Jatropha

Jatropha can produce a type of non edible oil that is used to make biodiesel, a clean burning fuel that is also biodegradable and sustainable. According to Vasudevan and Briggs (2008), jatropha has tremendous potential for biodiesel production. Biodiesel produced from crude jatropha oil can partly substitute costly fossil fuel imports for landlocked countries. It is currently being studied as a possible solution to help solve the current food and fuel dilemma. As a result, interest in jatropha cultivation has risen. This interest has seen crude jatropha oil (CJO) being studied as a sustainable fuel source, especially in rural communities in Africa and Southeast Asia. It has been shown that CJO can be extracted from jatropha seeds either hydraulically using a press or chemically using solvents (Heller, 1996).

Seeds from the jatropha plant are black in colour, 2 cm long and about 1 cm thick with a small whitish caruncle. Each seed is rich in crude fat oil (from 30 per cent to 50 per cent). This high oil content is flammable. In rural communities, jatropha seeds are separated from its shell and husk and dried. A sharp thin stick can be used to pierce and stack several seeds together. In this manner, it can then burn like a candle.

The fatty acid composition of CJO contains four important fatty acids: palmitic, stearic, oleic and linoleic acid. These are fatty acids similar to vegetable oil, and can be used as a biodiesel source. However, the seeds have toxins which are harmful to humans and many animals. This toxicity stems from the presence of a toxic protein called curcin and diterpene esters. Curcin hinders protein synthesis in vitro (Stirpe et al. 1976) and is quite similar to ricin which is the toxic protein of the castorbean. Despite its toxicity, jatropha has a bright potential as a biofuel source. This is due to its characteristics as a drought resistant species - it can grow on marginal semi-arid lands. This is a point worth noting.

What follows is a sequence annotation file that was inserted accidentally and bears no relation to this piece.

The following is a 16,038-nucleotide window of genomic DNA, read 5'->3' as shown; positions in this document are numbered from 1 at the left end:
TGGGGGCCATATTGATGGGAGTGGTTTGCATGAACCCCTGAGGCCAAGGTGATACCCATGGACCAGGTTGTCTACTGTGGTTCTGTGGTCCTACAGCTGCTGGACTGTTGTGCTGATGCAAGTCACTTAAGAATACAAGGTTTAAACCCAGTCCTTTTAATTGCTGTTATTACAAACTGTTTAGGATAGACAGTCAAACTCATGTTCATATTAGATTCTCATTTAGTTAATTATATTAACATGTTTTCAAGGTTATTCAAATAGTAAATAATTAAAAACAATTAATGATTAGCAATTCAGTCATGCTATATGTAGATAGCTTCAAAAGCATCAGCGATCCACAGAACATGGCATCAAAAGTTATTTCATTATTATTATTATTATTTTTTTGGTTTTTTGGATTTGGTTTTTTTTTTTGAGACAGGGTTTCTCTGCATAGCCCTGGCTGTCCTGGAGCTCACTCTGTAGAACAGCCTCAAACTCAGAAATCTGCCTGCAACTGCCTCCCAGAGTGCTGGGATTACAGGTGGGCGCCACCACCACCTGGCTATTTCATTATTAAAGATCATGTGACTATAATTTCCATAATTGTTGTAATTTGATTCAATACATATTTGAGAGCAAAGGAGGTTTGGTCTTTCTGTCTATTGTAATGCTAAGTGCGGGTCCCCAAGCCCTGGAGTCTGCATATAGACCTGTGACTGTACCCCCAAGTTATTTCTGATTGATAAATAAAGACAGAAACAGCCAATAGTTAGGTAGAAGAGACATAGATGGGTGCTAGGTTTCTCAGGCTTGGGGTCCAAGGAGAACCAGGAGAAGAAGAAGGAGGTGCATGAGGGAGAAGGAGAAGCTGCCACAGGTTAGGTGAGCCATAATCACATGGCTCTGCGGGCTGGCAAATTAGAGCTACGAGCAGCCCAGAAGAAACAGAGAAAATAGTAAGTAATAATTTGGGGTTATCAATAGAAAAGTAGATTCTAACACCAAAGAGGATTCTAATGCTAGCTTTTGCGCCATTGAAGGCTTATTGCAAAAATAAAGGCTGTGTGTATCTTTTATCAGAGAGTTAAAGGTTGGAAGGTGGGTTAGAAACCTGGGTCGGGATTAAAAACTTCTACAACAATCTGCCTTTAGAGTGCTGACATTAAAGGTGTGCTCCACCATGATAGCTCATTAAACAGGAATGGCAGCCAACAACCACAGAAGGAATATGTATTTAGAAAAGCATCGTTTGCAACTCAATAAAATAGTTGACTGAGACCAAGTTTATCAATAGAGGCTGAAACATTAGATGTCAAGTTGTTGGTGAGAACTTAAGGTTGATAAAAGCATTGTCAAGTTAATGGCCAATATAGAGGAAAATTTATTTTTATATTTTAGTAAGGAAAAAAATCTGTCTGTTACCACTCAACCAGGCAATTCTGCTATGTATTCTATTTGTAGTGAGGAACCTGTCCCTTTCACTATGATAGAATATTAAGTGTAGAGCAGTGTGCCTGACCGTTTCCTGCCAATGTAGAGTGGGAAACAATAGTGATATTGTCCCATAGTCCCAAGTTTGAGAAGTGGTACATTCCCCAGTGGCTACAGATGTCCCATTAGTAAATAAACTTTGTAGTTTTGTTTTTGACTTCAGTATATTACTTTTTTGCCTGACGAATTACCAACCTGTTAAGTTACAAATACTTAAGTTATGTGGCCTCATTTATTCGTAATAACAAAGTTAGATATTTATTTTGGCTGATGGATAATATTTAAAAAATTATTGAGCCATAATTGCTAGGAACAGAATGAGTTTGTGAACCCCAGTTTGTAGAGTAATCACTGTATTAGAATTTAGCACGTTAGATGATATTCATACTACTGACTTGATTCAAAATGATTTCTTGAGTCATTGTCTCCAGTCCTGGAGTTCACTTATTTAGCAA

Jatropha can be planted in areas not dedicated to food crops. Thus it avoids competing with food production which requires fertile land. Despite being drought resistant, it needs at least 600mm of annual rainfall to thrive. It can survive long drought period of up to three years by shedding its leaves. The dropped leaves also acts as a soil enriching mulch. The average productive life span of jatropha plants ranges from 30 to 50 years, with some plants starting to produce seeds from as short as three months to as long as two years. Overall, the jatropha plant can be described as a small tree or large shrub, which can reach a height of up to 5 m. It has branches which when injured, produces a flowing latex sap. The traditional application of this sap is to arrest bleeding of wounds. It also has antiseptic properties. Parts of the jatropha plant canbe used to make soap, traditional medicine and veterinary purposes. Jatropha oil has a strong purgative action and is also widely used for skin diseases and to soothe pain such as that caused by rheumatism. An interesting aspect to consider is that jatropha plants can be intercropped with cash crops like vanilla, coffee, sugar, fruits and vegetables. In this way, it offers protection against grazing livestock and erosion. Asides as a potential source of green fuel, jatropha can also be grown as a living fence or hedge to protect livestock, as an anti-soil erosion measure to safeguard hill slopes and beaches, as a source of natural ingredients for traditional medicine and as a signpost to demarcate fields or roads, reducing potential boundary disputes.